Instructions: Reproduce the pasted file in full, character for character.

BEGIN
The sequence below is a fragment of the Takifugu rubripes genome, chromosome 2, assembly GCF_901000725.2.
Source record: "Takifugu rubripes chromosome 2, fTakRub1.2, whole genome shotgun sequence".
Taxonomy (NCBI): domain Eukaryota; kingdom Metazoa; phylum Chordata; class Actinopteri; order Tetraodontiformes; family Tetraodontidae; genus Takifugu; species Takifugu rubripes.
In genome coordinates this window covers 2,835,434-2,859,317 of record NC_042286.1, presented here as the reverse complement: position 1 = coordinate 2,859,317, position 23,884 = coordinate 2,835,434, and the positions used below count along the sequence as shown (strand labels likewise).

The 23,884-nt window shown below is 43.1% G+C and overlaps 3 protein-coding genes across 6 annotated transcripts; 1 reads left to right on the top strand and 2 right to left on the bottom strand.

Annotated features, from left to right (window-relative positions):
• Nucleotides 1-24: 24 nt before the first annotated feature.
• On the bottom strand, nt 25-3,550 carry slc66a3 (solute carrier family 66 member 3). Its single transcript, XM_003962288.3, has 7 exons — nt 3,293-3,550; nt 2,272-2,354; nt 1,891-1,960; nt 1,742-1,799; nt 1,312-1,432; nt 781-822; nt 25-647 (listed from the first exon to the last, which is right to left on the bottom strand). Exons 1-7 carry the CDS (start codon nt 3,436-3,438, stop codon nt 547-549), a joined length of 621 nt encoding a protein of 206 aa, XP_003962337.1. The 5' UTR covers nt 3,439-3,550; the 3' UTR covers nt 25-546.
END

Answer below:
The sequence below is a fragment of the Takifugu rubripes genome, chromosome 2, assembly GCF_901000725.2.
Source record: "Takifugu rubripes chromosome 2, fTakRub1.2, whole genome shotgun sequence".
Taxonomy (NCBI): domain Eukaryota; kingdom Metazoa; phylum Chordata; class Actinopteri; order Tetraodontiformes; family Tetraodontidae; genus Takifugu; species Takifugu rubripes.
In genome coordinates this window covers 2,835,434-2,859,317 of record NC_042286.1, presented here as the reverse complement: position 1 = coordinate 2,859,317, position 23,884 = coordinate 2,835,434, and the positions used below count along the sequence as shown (strand labels likewise).

The 23,884-nt window shown below is 43.1% G+C and overlaps 3 protein-coding genes across 6 annotated transcripts; 1 reads left to right on the top strand and 2 right to left on the bottom strand.

Annotated features, from left to right (window-relative positions):
• Nucleotides 1-24: 24 nt before the first annotated feature.
• On the bottom strand, nt 25-3,550 carry slc66a3 (solute carrier family 66 member 3). Its single transcript, XM_003962288.3, has 7 exons — nt 3,293-3,550; nt 2,272-2,354; nt 1,891-1,960; nt 1,742-1,799; nt 1,312-1,432; nt 781-822; nt 25-647 (listed from the first exon to the last, which is right to left on the bottom strand). Exons 1-7 carry the CDS (start codon nt 3,436-3,438, stop codon nt 547-549), a joined length of 621 nt encoding a protein of 206 aa, XP_003962337.1. The 5' UTR covers nt 3,439-3,550; the 3' UTR covers nt 25-546.